Monday, May 2, 2011

You Survived the War, Now Survive the Homecoming

Never date a military man. That is the lesson "You Know When the Men are Gone" by Siobhan Fallon taught me. The book is a collection of short, loosely tied together stories. They are all about the relationships of military personnel and the families of these persons. Perspectives change from story to story, but the themes run deep from frustration, fear, hurt, heartbreak, hope, loss, disappointment, love, and longing as individuals make their way through their deployment or that of a loved one in Iraq.

The stories circle around Fort Hood, a military base in Texas, where wives wait for their men to return from war. The men overseas dream about the women who they believe are yearning for them. Here is a book that opens your eyes to the complications of living an army life and the strain it puts on personal relationships. How fragile relationships are and how even the strongest men have weaknesses. The one thing you think you can rely on, your love and family, become twisted and complicated. It's not just the distance affecting the relationship and sometimes love isn't enough to make it work.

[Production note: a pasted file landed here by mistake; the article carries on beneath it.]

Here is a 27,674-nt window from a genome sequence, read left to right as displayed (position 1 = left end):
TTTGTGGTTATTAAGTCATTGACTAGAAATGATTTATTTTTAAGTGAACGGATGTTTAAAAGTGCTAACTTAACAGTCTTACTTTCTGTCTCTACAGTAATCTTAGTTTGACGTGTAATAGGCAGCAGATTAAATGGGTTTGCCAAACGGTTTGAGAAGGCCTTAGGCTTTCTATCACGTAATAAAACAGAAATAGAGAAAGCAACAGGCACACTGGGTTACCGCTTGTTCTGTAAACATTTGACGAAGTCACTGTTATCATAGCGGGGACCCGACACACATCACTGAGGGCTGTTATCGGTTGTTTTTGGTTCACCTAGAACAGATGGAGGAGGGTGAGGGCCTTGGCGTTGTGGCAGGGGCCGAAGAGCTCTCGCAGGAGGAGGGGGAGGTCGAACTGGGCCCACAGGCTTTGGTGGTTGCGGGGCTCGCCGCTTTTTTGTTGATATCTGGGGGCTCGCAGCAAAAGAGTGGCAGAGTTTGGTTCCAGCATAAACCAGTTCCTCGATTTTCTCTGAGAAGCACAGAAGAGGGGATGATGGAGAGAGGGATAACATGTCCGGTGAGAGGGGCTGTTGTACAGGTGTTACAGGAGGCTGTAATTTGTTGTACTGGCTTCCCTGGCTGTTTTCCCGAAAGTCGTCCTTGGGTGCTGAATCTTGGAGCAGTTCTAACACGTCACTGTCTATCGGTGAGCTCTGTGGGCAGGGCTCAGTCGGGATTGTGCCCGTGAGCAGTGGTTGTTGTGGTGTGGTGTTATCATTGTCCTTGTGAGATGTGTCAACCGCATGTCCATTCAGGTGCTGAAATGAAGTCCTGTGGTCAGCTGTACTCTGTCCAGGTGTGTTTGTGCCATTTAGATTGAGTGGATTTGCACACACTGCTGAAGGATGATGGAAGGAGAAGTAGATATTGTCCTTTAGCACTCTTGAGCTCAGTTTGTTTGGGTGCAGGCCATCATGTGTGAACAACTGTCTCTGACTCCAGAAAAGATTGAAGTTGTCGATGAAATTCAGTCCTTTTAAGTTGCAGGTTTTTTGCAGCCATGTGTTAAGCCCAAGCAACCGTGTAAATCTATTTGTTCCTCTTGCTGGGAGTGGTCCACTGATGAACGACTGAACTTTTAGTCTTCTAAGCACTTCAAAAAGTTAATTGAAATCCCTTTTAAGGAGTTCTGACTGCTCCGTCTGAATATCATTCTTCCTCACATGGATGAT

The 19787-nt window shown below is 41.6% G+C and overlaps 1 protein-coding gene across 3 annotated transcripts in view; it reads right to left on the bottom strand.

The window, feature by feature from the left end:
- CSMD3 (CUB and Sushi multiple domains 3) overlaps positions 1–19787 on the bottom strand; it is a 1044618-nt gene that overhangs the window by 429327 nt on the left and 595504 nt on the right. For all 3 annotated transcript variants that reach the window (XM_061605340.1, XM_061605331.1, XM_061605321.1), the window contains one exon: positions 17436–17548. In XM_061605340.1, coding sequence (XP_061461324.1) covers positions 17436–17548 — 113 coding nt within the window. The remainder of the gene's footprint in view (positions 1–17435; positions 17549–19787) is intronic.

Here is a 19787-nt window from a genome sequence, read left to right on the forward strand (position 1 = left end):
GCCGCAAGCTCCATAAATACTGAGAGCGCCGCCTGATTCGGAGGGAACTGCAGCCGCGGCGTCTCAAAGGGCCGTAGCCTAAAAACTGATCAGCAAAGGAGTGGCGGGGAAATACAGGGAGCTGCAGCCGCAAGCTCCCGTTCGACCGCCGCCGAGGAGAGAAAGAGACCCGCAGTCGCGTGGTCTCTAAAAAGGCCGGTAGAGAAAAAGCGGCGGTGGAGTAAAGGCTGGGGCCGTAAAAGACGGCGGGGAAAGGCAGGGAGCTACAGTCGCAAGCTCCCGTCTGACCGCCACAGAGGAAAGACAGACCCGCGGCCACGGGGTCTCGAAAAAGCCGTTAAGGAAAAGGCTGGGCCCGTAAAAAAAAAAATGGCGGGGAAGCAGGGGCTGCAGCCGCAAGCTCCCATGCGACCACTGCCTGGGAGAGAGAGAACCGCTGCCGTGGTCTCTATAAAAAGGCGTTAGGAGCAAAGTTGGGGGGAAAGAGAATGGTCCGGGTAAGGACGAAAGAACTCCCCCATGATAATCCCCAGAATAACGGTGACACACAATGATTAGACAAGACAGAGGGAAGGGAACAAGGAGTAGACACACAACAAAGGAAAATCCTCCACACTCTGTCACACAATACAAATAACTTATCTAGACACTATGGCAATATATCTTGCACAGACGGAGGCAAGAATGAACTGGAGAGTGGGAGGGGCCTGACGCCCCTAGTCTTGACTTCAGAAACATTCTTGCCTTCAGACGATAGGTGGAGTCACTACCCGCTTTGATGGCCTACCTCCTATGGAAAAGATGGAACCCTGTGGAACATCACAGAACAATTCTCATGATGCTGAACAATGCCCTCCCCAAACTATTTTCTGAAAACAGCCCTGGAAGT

This is a fascinating read. Fallon held my attention from page to page, story to story. One of my worries was having to get to know each new narrator, but I found myself drawn into each character. The stories are captivating. Since the author is a woman, I expected all the stories to be from the female perspective, but was happily surprised to find many stories from the male point of view as well. However, you could tell that this is a woman writing because the stories got into the emotional world of each character in a way that I rarely see men tap into. You won't want to put this one down. I highly suggest reading it.


  1. How appropriate given what's currently happening in the world and especially our country. Are these based on true stories from military families or just the author's creative liberties?

  2. She is an army wife and lives/lived at Fort Hood. Her stories reflect what the spouses felt because of the deployments, but they are all works of fiction according to her.